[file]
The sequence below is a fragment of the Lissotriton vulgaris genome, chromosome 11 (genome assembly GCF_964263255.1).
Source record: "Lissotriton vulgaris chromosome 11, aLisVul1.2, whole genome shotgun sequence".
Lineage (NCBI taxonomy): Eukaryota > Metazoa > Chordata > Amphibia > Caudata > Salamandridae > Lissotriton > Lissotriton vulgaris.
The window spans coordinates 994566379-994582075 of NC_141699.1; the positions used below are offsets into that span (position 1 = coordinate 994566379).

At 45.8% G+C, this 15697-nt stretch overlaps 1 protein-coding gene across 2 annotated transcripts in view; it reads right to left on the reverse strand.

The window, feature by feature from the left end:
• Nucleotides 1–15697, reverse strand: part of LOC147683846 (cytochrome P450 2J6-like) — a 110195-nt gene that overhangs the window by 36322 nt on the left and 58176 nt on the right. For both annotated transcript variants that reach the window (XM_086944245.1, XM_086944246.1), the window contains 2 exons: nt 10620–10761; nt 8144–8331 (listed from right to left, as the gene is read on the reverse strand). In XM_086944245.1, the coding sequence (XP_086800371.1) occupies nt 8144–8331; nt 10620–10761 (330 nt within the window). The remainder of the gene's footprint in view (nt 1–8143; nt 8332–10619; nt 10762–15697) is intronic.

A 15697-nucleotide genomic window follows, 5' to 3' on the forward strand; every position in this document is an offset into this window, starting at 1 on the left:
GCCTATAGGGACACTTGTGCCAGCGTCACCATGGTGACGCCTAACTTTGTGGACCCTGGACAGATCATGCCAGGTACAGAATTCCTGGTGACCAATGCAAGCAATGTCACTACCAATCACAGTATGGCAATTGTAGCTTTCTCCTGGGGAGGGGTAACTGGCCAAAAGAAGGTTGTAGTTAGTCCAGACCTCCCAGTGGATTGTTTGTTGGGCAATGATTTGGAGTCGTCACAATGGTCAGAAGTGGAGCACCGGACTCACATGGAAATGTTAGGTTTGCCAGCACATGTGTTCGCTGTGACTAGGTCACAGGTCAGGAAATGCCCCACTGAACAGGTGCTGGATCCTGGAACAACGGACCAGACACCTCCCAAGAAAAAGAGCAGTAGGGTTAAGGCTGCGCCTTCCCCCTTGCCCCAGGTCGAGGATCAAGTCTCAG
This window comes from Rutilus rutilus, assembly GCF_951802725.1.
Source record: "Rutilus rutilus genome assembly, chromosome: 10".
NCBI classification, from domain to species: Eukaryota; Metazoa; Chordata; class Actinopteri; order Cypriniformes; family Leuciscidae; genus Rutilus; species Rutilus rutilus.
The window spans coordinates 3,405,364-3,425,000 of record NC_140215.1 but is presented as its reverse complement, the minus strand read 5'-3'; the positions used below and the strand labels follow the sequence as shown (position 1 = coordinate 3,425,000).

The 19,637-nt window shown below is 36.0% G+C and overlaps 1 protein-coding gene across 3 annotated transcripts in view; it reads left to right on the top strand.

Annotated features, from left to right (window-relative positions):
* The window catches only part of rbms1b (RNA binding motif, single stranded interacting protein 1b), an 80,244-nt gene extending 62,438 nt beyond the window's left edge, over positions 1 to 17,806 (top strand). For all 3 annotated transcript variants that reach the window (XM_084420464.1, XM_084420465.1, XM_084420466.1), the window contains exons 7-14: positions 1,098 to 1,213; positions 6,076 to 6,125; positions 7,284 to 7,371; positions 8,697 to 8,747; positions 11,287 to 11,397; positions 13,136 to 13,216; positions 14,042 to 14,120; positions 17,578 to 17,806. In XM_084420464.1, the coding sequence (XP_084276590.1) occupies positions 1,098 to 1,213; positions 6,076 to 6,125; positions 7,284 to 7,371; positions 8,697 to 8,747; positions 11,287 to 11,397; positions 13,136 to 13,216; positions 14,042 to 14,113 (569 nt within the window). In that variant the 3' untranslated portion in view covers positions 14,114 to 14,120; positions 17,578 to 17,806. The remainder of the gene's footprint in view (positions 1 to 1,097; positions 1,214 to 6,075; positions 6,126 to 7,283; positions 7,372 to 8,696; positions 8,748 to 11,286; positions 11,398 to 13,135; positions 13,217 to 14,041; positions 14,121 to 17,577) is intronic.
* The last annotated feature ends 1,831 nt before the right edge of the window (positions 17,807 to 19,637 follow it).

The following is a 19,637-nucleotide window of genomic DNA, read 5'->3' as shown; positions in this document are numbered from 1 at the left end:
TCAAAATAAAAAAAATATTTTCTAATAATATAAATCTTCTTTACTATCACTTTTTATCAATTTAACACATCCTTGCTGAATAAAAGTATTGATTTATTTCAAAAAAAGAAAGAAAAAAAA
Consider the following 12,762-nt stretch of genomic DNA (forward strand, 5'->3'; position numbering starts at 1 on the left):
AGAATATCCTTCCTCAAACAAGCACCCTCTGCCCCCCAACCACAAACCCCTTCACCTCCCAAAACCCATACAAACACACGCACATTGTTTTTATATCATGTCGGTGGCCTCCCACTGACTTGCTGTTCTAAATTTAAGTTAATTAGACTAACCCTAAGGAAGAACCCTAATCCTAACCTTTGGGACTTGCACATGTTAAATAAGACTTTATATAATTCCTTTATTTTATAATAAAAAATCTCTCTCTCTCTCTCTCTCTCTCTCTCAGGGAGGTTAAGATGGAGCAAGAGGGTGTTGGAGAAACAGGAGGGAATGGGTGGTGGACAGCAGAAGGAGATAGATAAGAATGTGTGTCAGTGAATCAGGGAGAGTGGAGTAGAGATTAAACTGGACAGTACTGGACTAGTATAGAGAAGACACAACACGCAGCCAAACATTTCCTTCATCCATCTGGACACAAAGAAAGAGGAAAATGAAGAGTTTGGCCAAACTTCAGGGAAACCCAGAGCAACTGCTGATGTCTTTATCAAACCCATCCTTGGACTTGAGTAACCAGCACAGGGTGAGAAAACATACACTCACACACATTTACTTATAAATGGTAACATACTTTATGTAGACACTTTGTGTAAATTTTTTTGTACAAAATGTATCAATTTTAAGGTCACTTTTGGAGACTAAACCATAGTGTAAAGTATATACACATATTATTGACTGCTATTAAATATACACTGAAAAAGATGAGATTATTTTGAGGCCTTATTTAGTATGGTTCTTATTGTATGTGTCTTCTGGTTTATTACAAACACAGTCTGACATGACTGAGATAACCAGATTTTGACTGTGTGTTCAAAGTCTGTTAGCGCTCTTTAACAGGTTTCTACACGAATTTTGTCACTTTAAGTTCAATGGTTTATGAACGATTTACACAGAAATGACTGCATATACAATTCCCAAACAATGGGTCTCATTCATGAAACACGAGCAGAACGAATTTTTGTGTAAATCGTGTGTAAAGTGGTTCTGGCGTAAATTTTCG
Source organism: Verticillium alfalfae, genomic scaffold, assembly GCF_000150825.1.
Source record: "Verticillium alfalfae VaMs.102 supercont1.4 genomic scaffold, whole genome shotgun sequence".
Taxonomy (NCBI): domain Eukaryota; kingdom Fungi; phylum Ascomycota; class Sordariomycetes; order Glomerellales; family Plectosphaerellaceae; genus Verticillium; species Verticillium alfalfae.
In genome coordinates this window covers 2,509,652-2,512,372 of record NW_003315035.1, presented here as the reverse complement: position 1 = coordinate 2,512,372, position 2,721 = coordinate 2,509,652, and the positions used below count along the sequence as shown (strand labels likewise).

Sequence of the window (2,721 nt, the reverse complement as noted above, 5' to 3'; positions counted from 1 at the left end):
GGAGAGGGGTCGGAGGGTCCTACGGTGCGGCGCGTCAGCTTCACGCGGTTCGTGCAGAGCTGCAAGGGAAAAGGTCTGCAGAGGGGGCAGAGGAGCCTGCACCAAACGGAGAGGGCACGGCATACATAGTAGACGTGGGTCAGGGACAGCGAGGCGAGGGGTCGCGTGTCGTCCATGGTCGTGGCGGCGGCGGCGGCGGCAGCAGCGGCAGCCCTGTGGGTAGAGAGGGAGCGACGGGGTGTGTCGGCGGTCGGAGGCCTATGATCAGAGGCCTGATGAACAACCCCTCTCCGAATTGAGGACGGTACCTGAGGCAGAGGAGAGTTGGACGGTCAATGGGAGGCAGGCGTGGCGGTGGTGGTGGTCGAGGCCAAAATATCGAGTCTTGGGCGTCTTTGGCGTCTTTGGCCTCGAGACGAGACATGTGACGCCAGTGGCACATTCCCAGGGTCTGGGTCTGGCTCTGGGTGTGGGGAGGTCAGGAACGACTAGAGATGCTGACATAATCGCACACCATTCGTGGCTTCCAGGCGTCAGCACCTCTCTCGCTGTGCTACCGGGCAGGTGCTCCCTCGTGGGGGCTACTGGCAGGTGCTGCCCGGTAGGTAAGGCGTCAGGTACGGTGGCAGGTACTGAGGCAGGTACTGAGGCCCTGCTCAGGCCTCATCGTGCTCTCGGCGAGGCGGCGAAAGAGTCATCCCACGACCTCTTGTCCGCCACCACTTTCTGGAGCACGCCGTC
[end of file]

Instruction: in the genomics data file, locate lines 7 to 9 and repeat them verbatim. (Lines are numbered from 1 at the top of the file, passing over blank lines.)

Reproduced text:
• Nucleotides 1–15697, reverse strand: part of LOC147683846 (cytochrome P450 2J6-like) — a 110195-nt gene that overhangs the window by 36322 nt on the left and 58176 nt on the right. For both annotated transcript variants that reach the window (XM_086944245.1, XM_086944246.1), the window contains 2 exons: nt 10620–10761; nt 8144–8331 (listed from right to left, as the gene is read on the reverse strand). In XM_086944245.1, the coding sequence (XP_086800371.1) occupies nt 8144–8331; nt 10620–10761 (330 nt within the window). The remainder of the gene's footprint in view (nt 1–8143; nt 8332–10619; nt 10762–15697) is intronic.

A 15697-nucleotide genomic window follows, 5' to 3' on the forward strand; every position in this document is an offset into this window, starting at 1 on the left:
GCCTATAGGGACACTTGTGCCAGCGTCACCATGGTGACGCCTAACTTTGTGGACCCTGGACAGATCATGCCAGGTACAGAATTCCTGGTGACCAATGCAAGCAATGTCACTACCAATCACAGTATGGCAATTGTAGCTTTCTCCTGGGGAGGGGTAACTGGCCAAAAGAAGGTTGTAGTTAGTCCAGACCTCCCAGTGGATTGTTTGTTGGGCAATGATTTGGAGTCGTCACAATGGTCAGAAGTGGAGCACCGGACTCACATGGAAATGTTAGGTTTGCCAGCACATGTGTTCGCTGTGACTAGGTCACAGGTCAGGAAATGCCCCACTGAACAGGTGCTGGATCCTGGAACAACGGACCAGACACCTCCCAAGAAAAAGAGCAGTAGGGTTAAGGCTGCGCCTTCCCCCTTGCCCCAGGTCGAGGATCAAGTCTCAG